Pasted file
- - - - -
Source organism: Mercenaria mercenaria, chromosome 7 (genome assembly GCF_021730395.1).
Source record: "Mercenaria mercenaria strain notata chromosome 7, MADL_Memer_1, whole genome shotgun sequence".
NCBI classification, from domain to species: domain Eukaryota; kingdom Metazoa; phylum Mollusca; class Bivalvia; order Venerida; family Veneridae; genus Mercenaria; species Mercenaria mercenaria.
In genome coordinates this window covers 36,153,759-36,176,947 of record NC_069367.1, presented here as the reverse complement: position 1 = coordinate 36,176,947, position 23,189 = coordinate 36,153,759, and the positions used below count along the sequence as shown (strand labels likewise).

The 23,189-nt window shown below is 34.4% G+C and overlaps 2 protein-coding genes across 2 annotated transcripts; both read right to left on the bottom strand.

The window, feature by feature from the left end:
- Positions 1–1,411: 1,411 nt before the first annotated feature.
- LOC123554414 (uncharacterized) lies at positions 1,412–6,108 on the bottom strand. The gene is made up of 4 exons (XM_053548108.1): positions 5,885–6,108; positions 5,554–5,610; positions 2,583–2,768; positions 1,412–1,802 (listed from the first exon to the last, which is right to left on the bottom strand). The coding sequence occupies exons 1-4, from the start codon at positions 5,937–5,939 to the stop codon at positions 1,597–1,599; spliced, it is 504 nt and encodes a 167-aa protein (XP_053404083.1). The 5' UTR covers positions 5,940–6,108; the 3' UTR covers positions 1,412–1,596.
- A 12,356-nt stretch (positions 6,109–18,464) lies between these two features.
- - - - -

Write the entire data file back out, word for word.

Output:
Source organism: Mercenaria mercenaria, chromosome 7 (genome assembly GCF_021730395.1).
Source record: "Mercenaria mercenaria strain notata chromosome 7, MADL_Memer_1, whole genome shotgun sequence".
NCBI classification, from domain to species: domain Eukaryota; kingdom Metazoa; phylum Mollusca; class Bivalvia; order Venerida; family Veneridae; genus Mercenaria; species Mercenaria mercenaria.
In genome coordinates this window covers 36,153,759-36,176,947 of record NC_069367.1, presented here as the reverse complement: position 1 = coordinate 36,176,947, position 23,189 = coordinate 36,153,759, and the positions used below count along the sequence as shown (strand labels likewise).

The 23,189-nt window shown below is 34.4% G+C and overlaps 2 protein-coding genes across 2 annotated transcripts; both read right to left on the bottom strand.

The window, feature by feature from the left end:
- Positions 1–1,411: 1,411 nt before the first annotated feature.
- LOC123554414 (uncharacterized) lies at positions 1,412–6,108 on the bottom strand. The gene is made up of 4 exons (XM_053548108.1): positions 5,885–6,108; positions 5,554–5,610; positions 2,583–2,768; positions 1,412–1,802 (listed from the first exon to the last, which is right to left on the bottom strand). The coding sequence occupies exons 1-4, from the start codon at positions 5,937–5,939 to the stop codon at positions 1,597–1,599; spliced, it is 504 nt and encodes a 167-aa protein (XP_053404083.1). The 5' UTR covers positions 5,940–6,108; the 3' UTR covers positions 1,412–1,596.
- A 12,356-nt stretch (positions 6,109–18,464) lies between these two features.